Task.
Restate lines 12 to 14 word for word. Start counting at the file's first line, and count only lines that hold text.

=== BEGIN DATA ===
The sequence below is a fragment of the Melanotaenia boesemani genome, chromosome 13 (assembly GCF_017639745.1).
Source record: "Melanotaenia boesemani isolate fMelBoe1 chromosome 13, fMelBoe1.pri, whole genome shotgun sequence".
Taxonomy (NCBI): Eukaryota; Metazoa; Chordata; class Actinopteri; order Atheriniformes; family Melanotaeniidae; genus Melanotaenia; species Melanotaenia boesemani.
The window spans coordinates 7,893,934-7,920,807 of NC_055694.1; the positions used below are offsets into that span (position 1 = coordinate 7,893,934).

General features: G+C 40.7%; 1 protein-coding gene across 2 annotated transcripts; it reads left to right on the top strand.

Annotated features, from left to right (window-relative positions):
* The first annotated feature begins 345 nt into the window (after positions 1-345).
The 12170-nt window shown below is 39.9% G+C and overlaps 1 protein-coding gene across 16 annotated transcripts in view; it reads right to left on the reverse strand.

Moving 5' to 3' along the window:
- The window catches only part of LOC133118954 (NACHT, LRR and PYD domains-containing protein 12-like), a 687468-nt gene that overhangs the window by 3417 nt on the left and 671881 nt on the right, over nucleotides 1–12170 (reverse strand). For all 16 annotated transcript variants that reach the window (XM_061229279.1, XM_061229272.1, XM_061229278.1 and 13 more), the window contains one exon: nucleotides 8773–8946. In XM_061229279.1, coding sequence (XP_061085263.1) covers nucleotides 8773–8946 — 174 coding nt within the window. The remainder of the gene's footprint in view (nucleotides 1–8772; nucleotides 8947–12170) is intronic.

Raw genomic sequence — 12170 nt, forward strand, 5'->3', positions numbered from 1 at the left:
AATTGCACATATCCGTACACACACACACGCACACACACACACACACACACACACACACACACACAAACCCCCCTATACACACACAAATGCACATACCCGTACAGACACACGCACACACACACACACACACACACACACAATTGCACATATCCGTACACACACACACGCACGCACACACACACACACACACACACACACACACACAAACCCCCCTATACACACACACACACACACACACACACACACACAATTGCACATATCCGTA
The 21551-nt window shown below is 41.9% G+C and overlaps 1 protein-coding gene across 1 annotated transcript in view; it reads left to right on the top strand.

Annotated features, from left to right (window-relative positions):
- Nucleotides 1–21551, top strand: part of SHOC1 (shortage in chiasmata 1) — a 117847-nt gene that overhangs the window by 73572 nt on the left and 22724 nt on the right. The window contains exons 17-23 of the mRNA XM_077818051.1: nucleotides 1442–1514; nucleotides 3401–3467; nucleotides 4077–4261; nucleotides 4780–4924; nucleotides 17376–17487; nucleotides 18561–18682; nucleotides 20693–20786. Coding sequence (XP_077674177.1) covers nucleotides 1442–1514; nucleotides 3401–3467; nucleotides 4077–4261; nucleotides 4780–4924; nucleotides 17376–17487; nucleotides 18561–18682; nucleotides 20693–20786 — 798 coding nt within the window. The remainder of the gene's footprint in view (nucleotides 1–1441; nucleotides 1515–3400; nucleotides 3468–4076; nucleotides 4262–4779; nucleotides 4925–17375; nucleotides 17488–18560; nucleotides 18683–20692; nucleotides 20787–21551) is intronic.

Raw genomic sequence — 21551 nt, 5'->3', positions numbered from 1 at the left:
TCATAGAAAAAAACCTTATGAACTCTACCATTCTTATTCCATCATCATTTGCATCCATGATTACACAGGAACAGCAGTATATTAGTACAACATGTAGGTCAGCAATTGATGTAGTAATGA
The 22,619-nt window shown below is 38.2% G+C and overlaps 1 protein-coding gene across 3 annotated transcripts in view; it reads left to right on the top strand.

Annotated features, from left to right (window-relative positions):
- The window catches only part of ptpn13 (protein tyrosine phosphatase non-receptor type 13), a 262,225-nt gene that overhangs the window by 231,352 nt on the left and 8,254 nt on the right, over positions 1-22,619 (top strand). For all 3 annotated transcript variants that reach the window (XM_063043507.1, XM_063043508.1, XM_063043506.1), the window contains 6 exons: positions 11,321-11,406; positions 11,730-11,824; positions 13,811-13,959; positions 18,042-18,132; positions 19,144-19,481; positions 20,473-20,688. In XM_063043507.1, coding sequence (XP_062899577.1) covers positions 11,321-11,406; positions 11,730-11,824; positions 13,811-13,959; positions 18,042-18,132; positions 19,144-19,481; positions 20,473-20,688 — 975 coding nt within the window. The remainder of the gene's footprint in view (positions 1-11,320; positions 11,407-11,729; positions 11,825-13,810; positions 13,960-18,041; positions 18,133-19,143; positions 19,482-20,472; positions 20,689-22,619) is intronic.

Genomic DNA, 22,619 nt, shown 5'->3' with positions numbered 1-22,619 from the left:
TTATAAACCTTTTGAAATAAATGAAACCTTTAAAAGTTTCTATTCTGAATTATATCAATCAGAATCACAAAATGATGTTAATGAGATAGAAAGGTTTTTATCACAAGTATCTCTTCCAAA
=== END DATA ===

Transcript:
AATTGCACATATCCGTACACACACACACGCACACACACACACACACACACACACACACACACACAAACCCCCCTATACACACACAAATGCACATACCCGTACAGACACACGCACACACACACACACACACACACACACAATTGCACATATCCGTACACACACACACGCACGCACACACACACACACACACACACACACACACACAAACCCCCCTATACACACACACACACACACACACACACACACACAATTGCACATATCCGTA
The 21551-nt window shown below is 41.9% G+C and overlaps 1 protein-coding gene across 1 annotated transcript in view; it reads left to right on the top strand.

Annotated features, from left to right (window-relative positions):